Helping The Bereaved
A Friend In Need, Needs a Friend Indeed!
When someone is coping with bereavement, relatives, friends and neighbours are often supportive at the time of death, however, after the funeral, they may wonder what has happened to their friends. This is where a special person like you needs to be on hand.
One of the hardest things to cope with is seeing a friend upset. Consequently you might find yourself avoiding discussing the death or saying things like: ‘He wouldn’t have wanted to see you crying’.
In reality, most people suffering a bereavement want to talk about their loved one and need friends close by for support. Here’s some of the ways you can help a friend, neighbour or colleague through their most difficult of times:
- Acknowledge the bereaved person’s loss. To ignore it – out of embarassment – just adds to their distress.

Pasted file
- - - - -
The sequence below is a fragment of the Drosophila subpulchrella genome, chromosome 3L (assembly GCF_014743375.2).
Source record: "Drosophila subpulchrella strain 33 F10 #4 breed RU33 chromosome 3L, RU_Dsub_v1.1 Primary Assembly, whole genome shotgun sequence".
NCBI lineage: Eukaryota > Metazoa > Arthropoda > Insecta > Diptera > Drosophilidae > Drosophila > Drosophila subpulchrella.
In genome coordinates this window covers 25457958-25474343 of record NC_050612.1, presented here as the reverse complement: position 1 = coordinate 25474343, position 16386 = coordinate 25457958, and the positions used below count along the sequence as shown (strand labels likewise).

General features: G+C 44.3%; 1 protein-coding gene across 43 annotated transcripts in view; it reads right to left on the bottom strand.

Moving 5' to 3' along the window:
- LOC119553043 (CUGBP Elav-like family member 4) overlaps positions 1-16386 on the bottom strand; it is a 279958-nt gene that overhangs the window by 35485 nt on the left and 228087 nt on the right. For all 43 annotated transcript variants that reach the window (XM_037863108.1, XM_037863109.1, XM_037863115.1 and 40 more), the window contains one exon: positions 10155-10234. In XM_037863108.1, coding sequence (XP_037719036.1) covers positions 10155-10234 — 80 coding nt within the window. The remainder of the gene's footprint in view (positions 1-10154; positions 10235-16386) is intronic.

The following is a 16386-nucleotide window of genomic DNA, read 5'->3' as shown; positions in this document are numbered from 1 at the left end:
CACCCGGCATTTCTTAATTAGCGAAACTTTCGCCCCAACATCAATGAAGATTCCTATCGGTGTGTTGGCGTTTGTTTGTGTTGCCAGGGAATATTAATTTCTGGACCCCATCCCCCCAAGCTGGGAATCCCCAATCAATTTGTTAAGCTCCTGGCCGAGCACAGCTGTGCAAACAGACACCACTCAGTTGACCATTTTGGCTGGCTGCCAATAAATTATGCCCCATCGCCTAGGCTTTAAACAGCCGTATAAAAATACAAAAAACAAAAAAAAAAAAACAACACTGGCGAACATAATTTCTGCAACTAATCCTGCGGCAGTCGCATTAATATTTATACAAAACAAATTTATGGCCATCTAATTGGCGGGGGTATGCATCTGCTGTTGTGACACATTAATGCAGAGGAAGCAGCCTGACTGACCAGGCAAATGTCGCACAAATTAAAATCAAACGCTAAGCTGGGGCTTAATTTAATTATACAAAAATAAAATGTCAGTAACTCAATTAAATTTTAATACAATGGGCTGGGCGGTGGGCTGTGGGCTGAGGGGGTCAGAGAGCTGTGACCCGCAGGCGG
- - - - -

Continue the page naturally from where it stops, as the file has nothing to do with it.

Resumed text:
- Be a good listener. Letting someone talk about a loved one’s passing is a normal part of bereavement.
- Avoid saying ‘I know how you feel’, or talking about your own bereavements. It is about their loss and feelings.
- Don’t assume anything. Ask them what they would like you to do, but don’t treat them like an invalid.
- If they need time on their own, give them that space but be nearby if they need you.
- Be patient and understanding throughout.
- Reassure your friend that they are still capable of carrying out everyday tasks like shopping, but still be on hand if they need help.
- Be open to ideas. If your friend feels they need counselling or expert help, help them to find it.
- A letter can let the bereaved person know in a few words that you are sad about their loss and are thinking of them. It is thoughtful to add ‘This letter does not need answering’.
- Stay in touch.
- Never assume that the bereaved person should have got over their loss by a certain time.
- A good friend is one who is close by, but knows to keep their distance when necessary.